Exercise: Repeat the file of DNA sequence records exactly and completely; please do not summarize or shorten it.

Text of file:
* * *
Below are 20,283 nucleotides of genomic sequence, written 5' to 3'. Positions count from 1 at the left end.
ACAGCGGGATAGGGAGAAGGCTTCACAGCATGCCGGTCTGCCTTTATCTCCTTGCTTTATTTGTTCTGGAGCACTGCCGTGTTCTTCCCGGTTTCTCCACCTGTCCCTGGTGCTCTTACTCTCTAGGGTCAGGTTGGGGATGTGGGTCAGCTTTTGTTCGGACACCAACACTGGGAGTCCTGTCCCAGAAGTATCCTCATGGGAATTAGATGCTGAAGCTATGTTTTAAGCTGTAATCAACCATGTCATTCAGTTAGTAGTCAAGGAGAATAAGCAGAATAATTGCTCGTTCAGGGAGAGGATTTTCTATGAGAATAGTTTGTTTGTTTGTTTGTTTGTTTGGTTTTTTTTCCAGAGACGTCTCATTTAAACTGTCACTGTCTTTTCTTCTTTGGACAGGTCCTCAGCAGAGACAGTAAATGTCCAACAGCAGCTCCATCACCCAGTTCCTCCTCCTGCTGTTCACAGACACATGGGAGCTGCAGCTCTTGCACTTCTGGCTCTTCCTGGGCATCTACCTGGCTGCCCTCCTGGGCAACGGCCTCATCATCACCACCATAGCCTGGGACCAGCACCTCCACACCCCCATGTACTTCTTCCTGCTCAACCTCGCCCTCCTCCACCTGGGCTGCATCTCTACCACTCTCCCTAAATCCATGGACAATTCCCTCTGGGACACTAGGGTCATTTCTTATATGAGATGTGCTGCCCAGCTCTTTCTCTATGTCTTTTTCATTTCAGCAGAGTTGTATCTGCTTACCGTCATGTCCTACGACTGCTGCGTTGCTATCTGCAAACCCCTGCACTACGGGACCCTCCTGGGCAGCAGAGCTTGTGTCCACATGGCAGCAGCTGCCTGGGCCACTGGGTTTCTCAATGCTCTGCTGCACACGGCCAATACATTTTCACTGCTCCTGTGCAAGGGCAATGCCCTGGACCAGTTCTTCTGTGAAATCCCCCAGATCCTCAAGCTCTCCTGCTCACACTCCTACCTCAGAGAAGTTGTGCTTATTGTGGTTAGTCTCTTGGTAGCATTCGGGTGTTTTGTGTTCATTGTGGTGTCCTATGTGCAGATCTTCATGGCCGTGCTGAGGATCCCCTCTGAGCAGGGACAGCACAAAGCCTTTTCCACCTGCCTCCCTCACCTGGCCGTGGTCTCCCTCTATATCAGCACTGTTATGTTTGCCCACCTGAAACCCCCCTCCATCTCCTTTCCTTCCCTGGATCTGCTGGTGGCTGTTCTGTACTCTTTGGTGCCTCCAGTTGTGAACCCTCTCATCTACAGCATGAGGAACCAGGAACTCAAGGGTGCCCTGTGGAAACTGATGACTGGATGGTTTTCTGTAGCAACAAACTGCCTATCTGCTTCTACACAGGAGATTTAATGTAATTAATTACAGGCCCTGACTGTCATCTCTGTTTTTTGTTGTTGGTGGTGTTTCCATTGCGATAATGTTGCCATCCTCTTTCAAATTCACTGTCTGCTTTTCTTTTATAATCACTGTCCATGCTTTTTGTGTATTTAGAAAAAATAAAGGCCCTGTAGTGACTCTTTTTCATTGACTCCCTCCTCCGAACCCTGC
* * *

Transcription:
Below are 20,283 nucleotides of genomic sequence, written 5' to 3'. Positions count from 1 at the left end.
ACAGCGGGATAGGGAGAAGGCTTCACAGCATGCCGGTCTGCCTTTATCTCCTTGCTTTATTTGTTCTGGAGCACTGCCGTGTTCTTCCCGGTTTCTCCACCTGTCCCTGGTGCTCTTACTCTCTAGGGTCAGGTTGGGGATGTGGGTCAGCTTTTGTTCGGACACCAACACTGGGAGTCCTGTCCCAGAAGTATCCTCATGGGAATTAGATGCTGAAGCTATGTTTTAAGCTGTAATCAACCATGTCATTCAGTTAGTAGTCAAGGAGAATAAGCAGAATAATTGCTCGTTCAGGGAGAGGATTTTCTATGAGAATAGTTTGTTTGTTTGTTTGTTTGTTTGGTTTTTTTTCCAGAGACGTCTCATTTAAACTGTCACTGTCTTTTCTTCTTTGGACAGGTCCTCAGCAGAGACAGTAAATGTCCAACAGCAGCTCCATCACCCAGTTCCTCCTCCTGCTGTTCACAGACACATGGGAGCTGCAGCTCTTGCACTTCTGGCTCTTCCTGGGCATCTACCTGGCTGCCCTCCTGGGCAACGGCCTCATCATCACCACCATAGCCTGGGACCAGCACCTCCACACCCCCATGTACTTCTTCCTGCTCAACCTCGCCCTCCTCCACCTGGGCTGCATCTCTACCACTCTCCCTAAATCCATGGACAATTCCCTCTGGGACACTAGGGTCATTTCTTATATGAGATGTGCTGCCCAGCTCTTTCTCTATGTCTTTTTCATTTCAGCAGAGTTGTATCTGCTTACCGTCATGTCCTACGACTGCTGCGTTGCTATCTGCAAACCCCTGCACTACGGGACCCTCCTGGGCAGCAGAGCTTGTGTCCACATGGCAGCAGCTGCCTGGGCCACTGGGTTTCTCAATGCTCTGCTGCACACGGCCAATACATTTTCACTGCTCCTGTGCAAGGGCAATGCCCTGGACCAGTTCTTCTGTGAAATCCCCCAGATCCTCAAGCTCTCCTGCTCACACTCCTACCTCAGAGAAGTTGTGCTTATTGTGGTTAGTCTCTTGGTAGCATTCGGGTGTTTTGTGTTCATTGTGGTGTCCTATGTGCAGATCTTCATGGCCGTGCTGAGGATCCCCTCTGAGCAGGGACAGCACAAAGCCTTTTCCACCTGCCTCCCTCACCTGGCCGTGGTCTCCCTCTATATCAGCACTGTTATGTTTGCCCACCTGAAACCCCCCTCCATCTCCTTTCCTTCCCTGGATCTGCTGGTGGCTGTTCTGTACTCTTTGGTGCCTCCAGTTGTGAACCCTCTCATCTACAGCATGAGGAACCAGGAACTCAAGGGTGCCCTGTGGAAACTGATGACTGGATGGTTTTCTGTAGCAACAAACTGCCTATCTGCTTCTACACAGGAGATTTAATGTAATTAATTACAGGCCCTGACTGTCATCTCTGTTTTTTGTTGTTGGTGGTGTTTCCATTGCGATAATGTTGCCATCCTCTTTCAAATTCACTGTCTGCTTTTCTTTTATAATCACTGTCCATGCTTTTTGTGTATTTAGAAAAAATAAAGGCCCTGTAGTGACTCTTTTTCATTGACTCCCTCCTCCGAACCCTGC